Burlington, Vermont - December 15, 2011
Doctors inside the electrophysiology lab at Fletcher Allen Health Care in Burlington are prepping their patient for surgery. He's part of a clinical trial for a device called a Watchman. The 74-year-old man has atrial fibrillation-- a potentially fatal heart arrhythmia that puts him at risk for a stroke.
"In atrial fibrillation what's happening is that instead of a pulse that is discharged and then a moment of rest and then re-initiation, you have continuous electrical activation of the atrial chambers. So they never get a rest," Dr. Dan Lustgarten explained.
So blood then pools in an appendage off the left atrium. Blood clots can form, break off, and travel to the head, causing the stroke.
To date, the only treatment has been to thin the blood with medication; an attempt to prevent a clot from forming. It's a cumbersome regimen with risks of its own. Barry Stone took blood thinners for more than two years.
"The Coumadin has a lot of really horrible side effects. You bruise very easily and you bleed very easily and the testing part of it is awful. So I was not a very happy camper being on Coumadin, which I was on for quite a while," Stone said.
But not anymore. Stone was the very first A-Fib patient in Vermont to receive the Watchman device in February. The patient on this day is the 10th. They are both part of a clinical trial at Fletcher Allen Health Care; the final phase before FDA approval.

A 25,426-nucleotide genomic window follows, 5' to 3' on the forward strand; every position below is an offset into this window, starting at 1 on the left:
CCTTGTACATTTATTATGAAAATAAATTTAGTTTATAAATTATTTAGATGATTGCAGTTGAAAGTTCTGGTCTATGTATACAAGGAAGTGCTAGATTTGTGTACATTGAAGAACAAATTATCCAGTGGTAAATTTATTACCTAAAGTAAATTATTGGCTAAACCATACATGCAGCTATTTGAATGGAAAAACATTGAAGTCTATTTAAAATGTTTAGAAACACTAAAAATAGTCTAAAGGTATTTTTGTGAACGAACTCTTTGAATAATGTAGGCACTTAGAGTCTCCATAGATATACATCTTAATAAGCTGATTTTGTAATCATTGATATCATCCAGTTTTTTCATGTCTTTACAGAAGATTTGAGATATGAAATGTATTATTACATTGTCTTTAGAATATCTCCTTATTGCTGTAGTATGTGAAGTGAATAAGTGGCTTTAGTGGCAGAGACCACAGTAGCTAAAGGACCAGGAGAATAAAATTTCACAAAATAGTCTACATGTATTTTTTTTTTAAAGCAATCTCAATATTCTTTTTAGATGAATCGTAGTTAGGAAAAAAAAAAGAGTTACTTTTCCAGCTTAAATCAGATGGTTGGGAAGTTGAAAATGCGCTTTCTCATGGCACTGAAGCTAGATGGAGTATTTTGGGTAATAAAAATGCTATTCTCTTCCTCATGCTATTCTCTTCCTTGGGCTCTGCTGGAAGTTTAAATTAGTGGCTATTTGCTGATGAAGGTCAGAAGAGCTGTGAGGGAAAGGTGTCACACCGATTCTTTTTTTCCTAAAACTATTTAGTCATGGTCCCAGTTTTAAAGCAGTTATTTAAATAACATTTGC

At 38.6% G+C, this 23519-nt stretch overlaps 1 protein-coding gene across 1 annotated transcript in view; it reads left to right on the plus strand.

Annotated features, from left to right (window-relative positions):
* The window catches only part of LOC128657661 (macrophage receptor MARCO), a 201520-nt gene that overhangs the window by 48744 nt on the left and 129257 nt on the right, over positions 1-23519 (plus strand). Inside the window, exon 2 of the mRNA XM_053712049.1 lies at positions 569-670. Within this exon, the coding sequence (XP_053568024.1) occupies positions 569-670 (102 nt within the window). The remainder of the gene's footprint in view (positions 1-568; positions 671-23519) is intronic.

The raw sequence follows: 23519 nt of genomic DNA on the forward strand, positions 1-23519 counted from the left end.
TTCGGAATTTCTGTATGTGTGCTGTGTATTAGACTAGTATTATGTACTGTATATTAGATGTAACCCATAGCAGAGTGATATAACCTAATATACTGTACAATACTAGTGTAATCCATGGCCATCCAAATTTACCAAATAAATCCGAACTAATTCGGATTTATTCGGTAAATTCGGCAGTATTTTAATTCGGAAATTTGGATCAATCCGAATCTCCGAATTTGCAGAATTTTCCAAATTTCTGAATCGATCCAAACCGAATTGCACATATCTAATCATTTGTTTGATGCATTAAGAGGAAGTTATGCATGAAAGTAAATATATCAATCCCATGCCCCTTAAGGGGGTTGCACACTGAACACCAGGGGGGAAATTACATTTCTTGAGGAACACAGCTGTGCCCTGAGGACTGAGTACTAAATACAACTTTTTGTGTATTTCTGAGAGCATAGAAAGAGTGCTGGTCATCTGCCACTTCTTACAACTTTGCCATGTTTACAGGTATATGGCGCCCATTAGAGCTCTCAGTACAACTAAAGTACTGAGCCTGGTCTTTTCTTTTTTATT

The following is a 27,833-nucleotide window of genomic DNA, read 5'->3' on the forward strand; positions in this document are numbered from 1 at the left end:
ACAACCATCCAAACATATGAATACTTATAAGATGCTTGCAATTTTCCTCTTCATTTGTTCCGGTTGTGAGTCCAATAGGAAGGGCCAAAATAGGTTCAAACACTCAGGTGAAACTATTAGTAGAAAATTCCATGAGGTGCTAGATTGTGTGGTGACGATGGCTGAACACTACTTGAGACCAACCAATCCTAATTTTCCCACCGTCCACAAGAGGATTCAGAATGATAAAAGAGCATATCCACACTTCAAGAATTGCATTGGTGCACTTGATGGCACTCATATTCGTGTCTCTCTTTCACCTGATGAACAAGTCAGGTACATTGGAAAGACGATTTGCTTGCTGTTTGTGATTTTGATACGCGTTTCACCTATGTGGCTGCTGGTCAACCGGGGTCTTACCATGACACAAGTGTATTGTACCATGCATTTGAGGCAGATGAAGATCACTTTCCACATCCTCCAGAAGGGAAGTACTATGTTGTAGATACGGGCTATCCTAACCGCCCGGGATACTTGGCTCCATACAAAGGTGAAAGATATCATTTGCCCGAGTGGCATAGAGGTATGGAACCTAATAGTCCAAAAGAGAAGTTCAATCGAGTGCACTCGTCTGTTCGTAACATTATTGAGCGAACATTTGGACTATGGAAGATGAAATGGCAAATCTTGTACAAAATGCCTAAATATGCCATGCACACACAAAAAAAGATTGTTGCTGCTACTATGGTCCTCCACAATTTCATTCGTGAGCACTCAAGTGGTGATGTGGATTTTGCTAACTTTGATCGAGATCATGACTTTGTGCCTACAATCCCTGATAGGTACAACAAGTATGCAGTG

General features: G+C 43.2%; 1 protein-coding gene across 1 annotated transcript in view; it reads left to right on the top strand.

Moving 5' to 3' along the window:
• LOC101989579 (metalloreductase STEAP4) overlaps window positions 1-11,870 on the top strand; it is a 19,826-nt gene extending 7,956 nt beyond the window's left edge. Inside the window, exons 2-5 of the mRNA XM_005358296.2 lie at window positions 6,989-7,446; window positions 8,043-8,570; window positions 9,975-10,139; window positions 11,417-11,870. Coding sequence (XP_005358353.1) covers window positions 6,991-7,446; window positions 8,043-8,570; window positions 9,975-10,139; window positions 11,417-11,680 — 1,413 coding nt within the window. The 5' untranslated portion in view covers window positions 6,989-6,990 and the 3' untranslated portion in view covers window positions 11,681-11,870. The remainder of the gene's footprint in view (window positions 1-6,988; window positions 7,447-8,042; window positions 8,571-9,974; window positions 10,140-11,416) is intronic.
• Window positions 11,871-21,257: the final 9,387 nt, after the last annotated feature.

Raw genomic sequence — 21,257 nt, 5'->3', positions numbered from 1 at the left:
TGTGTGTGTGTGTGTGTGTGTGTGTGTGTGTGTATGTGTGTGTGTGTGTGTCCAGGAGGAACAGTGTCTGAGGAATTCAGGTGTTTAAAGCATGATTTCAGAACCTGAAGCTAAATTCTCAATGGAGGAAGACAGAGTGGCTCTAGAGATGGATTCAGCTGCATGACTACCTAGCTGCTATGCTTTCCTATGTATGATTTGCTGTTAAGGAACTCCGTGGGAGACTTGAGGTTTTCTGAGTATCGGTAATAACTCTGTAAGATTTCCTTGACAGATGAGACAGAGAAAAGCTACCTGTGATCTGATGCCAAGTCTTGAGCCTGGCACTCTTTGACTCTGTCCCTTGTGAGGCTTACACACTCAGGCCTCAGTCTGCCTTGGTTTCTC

Here's how it works: Doctors begin by sending the umbrella like device-- in compact form-- to the heart via a vein in the leg. The goal is to seal off the opening of the appendage so blood clots cannot escape. To date, 90 percent of those in the study nationwide have been successful.
"Potentially revolutionary," Lustgarten said. "So the idea again of this device is that it closes off this appendage. It makes it so that the appendage doesn't go away, but it essentially gets sealed off, or walled off from the main body of the left atrium."
It's the only alternative to lifelong blood thinners, and for patients like Stone, that means a dramatic improvement in his quality of life.
"I had a cabinet full of Coumadin of all different doses because you never know what you're going to be on. And it's really taken a great load off my mind. I live a normal life. I play in tennis tournaments all summer. I'm skiing... Had my first day of skiing this winter yesterday," Stone said.
He'll be checked one more time in February, but to date, Stone's left atrial appendage is completely sealed off and he's off all blood thinners. Doctors at Fletcher Allen expect to wrap up their study of the Watchman next spring.
The Watchman device is already approved in Europe and doctors here fully expect it to be approved by the FDA, perhaps next year.
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